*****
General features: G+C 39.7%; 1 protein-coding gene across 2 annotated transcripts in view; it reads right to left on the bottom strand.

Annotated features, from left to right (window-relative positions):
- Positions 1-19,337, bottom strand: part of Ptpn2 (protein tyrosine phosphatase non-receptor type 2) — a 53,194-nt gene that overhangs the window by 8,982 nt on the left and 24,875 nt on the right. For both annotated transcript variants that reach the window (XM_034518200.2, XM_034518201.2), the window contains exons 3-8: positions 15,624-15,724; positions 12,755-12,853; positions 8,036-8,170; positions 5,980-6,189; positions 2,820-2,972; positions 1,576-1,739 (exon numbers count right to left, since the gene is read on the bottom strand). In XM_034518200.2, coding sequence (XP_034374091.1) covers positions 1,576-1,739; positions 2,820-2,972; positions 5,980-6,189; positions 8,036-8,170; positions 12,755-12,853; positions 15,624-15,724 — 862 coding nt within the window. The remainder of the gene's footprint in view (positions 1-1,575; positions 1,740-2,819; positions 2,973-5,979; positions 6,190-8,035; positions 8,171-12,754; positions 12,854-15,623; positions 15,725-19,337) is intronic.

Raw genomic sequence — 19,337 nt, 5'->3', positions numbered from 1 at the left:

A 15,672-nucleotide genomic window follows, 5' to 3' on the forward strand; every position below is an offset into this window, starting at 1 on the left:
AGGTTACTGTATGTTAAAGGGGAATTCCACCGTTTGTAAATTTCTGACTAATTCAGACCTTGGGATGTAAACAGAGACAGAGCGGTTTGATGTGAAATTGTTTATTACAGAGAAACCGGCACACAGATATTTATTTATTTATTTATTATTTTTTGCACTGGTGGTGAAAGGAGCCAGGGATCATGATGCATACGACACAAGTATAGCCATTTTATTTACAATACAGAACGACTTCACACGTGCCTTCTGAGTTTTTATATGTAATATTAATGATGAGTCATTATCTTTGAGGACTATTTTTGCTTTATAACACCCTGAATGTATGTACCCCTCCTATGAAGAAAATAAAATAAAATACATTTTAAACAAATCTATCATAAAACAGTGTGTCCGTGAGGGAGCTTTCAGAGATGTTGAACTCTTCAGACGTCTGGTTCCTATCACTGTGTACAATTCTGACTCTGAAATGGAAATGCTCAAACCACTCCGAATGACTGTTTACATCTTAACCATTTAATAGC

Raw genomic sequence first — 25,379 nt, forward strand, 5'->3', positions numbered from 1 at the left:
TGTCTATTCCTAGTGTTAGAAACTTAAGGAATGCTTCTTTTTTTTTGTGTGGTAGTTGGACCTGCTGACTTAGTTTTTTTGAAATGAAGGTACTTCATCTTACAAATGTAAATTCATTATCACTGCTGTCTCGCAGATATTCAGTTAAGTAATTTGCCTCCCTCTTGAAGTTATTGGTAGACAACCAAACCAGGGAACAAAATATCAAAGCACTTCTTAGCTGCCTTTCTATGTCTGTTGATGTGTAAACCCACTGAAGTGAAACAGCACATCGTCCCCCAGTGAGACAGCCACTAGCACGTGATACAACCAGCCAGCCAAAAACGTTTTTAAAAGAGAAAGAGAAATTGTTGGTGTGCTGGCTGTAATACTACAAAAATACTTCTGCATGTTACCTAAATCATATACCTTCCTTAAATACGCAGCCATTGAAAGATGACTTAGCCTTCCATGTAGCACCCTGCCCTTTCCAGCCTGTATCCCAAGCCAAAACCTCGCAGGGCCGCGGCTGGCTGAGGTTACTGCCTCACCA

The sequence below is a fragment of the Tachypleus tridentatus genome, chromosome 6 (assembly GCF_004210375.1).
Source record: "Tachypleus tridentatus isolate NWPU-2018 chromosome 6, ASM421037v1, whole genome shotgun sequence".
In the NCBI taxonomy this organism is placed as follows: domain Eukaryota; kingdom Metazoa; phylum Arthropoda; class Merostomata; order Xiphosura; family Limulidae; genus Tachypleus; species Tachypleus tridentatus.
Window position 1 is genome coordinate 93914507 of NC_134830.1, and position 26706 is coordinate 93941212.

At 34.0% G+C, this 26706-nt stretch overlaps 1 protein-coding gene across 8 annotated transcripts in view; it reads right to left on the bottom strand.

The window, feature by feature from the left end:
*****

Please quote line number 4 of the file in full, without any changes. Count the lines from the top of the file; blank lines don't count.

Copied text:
Raw genomic sequence — 19,337 nt, 5'->3', positions numbered from 1 at the left: